Psalm 108 (ESV)
With God We Shall Do Valiantly
A Song. A Psalm of David.
Psalm 108 is actually the compilation of sections from two previous psalms. Psalm 108:1-5 comes from Psalm 57:1-11, and Psalm 108:6-13 comes from Psalm 60:5-12. These are David’s words, but by the inspiration of the Holy Spirit, taken and applied to a present challenge. The enemies specified in verses 9-13 are Moab, Edom, and Philistia (with the emphasis on Edom). It may be that the old foe, subdued in David’s day, rose again and Israel must defeat her again. Or, it may be a different foe, the prior prayer and victory over Edom serves as an example and ground for faith in the present crisis. Psalm 108 shows us that we can and should use the words of Scripture as our present prayers and praises, suitable to our present situation.
My heart is steadfast, O God!
I will sing and make melody with all my being!
2 Awake, O harp and lyre!
I will awake the dawn!
3 I will give thanks to you, O Lord, among the peoples;
I will sing praises to you among the nations.
4 For your steadfast love is great above the heavens;
your faithfulness reaches to the clouds.
“God is exalted above the heavens. His glory does fill the earth. The goal of history is that God might be known as God and be honored for it.”
–James Montgomery Boice
For thy mercy is great above the heavens, and therefore there must be no limit of time, or place, or people, when that mercy is to be extolled. As the heavens over arch the whole earth, and from above mercy pours down upon men, so shalt thou be praised everywhere beneath the sky. Mercy is greater than the mountains, though they pierce the clouds; earth cannot hold it all, it is so vast, so boundless, so exceeding high that the heavens themselves are over topped thereby.
And thy truth teacheth unto the clouds. As far as we can see we behold thy truth and faithfulness, and there is much beyond which lies shrouded in cloud, but we are sure that it is all mercy, though it be far above and out of our sight. Therefore shall the song be lifted high and the psalm shall peal forth without stint of far resounding music. Here is ample space for the loudest chorus, and a subject which deserves thunders of praise.
–Charles Haddon Spurgeon
5 Be exalted, O God, above the heavens!
Let your glory be over all the earth!
1 Kings 8:27 (NIV)
The heavens, even the highest heaven, cannot contain you.
6 That your beloved ones may be delivered,
give salvation by your right hand and answer me!
7 God has promised in his holiness:
“With exultation I will divide up Shechem
and portion out the Valley of Succoth.
God claims all of Israel as his, and he knows the future of each nation. Do things in our world sometimes seem out of control? Let us remember that God has the whole world in his hands, and his purposes will ultimately be fulfilled! So — no need for us to be anxious or afraid; God is in control!
These two places (Shechem and the Valley of Succoth) are associated with Jacob in Genesis 33:17-20 as the first two places the patriarch occupied after returning from his encounter with Esau. They are on opposite sides of the Jordan River.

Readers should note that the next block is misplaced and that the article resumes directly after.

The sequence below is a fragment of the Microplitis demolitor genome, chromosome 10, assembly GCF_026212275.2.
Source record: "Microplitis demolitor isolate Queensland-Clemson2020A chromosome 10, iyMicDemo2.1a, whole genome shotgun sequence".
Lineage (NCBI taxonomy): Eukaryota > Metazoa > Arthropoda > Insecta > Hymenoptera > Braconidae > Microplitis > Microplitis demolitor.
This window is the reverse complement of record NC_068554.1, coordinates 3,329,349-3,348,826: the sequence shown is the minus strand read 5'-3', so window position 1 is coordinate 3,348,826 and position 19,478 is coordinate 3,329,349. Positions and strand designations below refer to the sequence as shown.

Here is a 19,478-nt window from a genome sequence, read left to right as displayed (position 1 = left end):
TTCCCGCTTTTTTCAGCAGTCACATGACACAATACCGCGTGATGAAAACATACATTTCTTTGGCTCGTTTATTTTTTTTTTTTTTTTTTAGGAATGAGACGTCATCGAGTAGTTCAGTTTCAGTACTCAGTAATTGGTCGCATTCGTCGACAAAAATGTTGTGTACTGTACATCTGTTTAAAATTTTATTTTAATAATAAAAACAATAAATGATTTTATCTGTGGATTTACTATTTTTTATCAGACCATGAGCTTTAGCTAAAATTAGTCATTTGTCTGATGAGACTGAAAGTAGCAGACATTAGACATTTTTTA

8 Gilead is mine; Manasseh is mine;
Both of these areas are located, at least in part, east of the Jordan River.
Ephraim is my helmet,
Judah my scepter.
The two most powerful tribes in Israel. They were frequently rivals, but here they are united as parts of God’s army.
9 Moab is my washbasin;
upon Edom I cast my shoe;
over Philistia I shout in triumph.”
These are nearby hostile nations.
10 Who will bring me to the fortified city?
Who will lead me to Edom?
11 Have you not rejected us, O God?
You do not go out, O God, with our armies.
12 Oh grant us help against the foe,
for vain is the salvation of man!
This is an important and eternal principle: That which seems unconquerable can be overcome by the power of God.
“We ought to pray with all the more confidence in God when our confidence in man is altogether gone. When the help of man is vain, we shall not find it vain to seek the help of God.”
–Charles Haddon Spurgeon
13 With God we shall do valiantly;
it is he who will tread down our foes.
He who would valiant be ’gainst all disaster,
Let him in constancy follow the Master.
There’s no discouragement shall make him once relent
His first avowed intent to be a pilgrim.
Who so beset him round with dismal stories
Do but themselves confound—his strength the more is.
No foes shall stay his might; though he with giants fight,
He will make good his right to be a pilgrim.
Since, Lord, Thou dost defend us with Thy Spirit,
We know we at the end, shall life inherit.
Then fancies flee away! I’ll fear not what men say,
I’ll labor night and day to be a pilgrim.
–John Bunyan (written during his 12-year prison sentence for refusing to conform to the official state church)
I am thinking “harp and lyre” from verse 2. So HERE is a favorite hymn on the harp — “Be Thou My Vision,” performed by Regina Ederveen.